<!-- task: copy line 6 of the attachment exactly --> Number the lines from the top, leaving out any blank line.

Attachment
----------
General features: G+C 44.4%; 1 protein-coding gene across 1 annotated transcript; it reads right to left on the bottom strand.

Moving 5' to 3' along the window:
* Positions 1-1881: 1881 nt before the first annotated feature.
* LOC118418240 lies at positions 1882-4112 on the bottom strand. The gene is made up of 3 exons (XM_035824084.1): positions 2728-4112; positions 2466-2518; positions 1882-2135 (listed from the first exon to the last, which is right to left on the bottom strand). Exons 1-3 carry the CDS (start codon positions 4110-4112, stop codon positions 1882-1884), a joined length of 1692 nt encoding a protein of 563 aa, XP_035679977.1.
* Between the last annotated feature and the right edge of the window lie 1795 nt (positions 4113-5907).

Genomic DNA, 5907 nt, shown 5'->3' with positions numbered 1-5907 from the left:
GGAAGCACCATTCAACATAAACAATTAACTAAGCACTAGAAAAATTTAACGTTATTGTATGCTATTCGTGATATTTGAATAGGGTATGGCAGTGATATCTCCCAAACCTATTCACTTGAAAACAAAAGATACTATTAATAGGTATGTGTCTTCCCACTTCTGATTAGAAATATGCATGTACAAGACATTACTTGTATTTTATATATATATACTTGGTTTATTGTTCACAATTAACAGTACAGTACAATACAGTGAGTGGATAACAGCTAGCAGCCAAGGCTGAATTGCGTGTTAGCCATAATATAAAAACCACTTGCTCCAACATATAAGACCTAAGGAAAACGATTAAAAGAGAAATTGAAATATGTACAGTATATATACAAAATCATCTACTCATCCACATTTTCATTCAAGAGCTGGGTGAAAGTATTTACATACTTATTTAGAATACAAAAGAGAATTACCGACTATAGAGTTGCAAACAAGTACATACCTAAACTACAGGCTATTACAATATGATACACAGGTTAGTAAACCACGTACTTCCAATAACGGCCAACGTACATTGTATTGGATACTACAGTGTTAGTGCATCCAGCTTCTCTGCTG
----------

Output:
Genomic DNA, 5907 nt, shown 5'->3' with positions numbered 1-5907 from the left: